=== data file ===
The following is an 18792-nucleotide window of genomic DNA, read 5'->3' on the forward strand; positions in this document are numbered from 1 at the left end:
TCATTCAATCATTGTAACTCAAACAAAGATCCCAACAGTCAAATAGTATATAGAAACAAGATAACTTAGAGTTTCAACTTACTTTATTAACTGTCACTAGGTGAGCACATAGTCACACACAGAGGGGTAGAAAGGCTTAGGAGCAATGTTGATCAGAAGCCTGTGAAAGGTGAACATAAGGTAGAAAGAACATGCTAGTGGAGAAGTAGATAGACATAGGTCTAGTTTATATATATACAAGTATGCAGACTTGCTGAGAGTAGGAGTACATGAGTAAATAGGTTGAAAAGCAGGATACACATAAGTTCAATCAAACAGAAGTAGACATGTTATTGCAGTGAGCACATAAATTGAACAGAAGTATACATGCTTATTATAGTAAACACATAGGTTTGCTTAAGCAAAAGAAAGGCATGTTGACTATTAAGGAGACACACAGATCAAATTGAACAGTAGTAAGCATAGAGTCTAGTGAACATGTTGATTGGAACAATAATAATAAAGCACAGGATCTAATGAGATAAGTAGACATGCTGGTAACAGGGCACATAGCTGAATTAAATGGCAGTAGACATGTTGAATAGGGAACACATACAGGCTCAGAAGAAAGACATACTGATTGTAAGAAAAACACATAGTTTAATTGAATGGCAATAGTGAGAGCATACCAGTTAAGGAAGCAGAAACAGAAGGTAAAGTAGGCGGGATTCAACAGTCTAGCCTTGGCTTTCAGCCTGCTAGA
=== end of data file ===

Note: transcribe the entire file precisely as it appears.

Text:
The following is an 18792-nucleotide window of genomic DNA, read 5'->3' on the forward strand; positions in this document are numbered from 1 at the left end:
TCATTCAATCATTGTAACTCAAACAAAGATCCCAACAGTCAAATAGTATATAGAAACAAGATAACTTAGAGTTTCAACTTACTTTATTAACTGTCACTAGGTGAGCACATAGTCACACACAGAGGGGTAGAAAGGCTTAGGAGCAATGTTGATCAGAAGCCTGTGAAAGGTGAACATAAGGTAGAAAGAACATGCTAGTGGAGAAGTAGATAGACATAGGTCTAGTTTATATATATACAAGTATGCAGACTTGCTGAGAGTAGGAGTACATGAGTAAATAGGTTGAAAAGCAGGATACACATAAGTTCAATCAAACAGAAGTAGACATGTTATTGCAGTGAGCACATAAATTGAACAGAAGTATACATGCTTATTATAGTAAACACATAGGTTTGCTTAAGCAAAAGAAAGGCATGTTGACTATTAAGGAGACACACAGATCAAATTGAACAGTAGTAAGCATAGAGTCTAGTGAACATGTTGATTGGAACAATAATAATAAAGCACAGGATCTAATGAGATAAGTAGACATGCTGGTAACAGGGCACATAGCTGAATTAAATGGCAGTAGACATGTTGAATAGGGAACACATACAGGCTCAGAAGAAAGACATACTGATTGTAAGAAAAACACATAGTTTAATTGAATGGCAATAGTGAGAGCATACCAGTTAAGGAAGCAGAAACAGAAGGTAAAGTAGGCGGGATTCAACAGTCTAGCCTTGGCTTTCAGCCTGCTAGA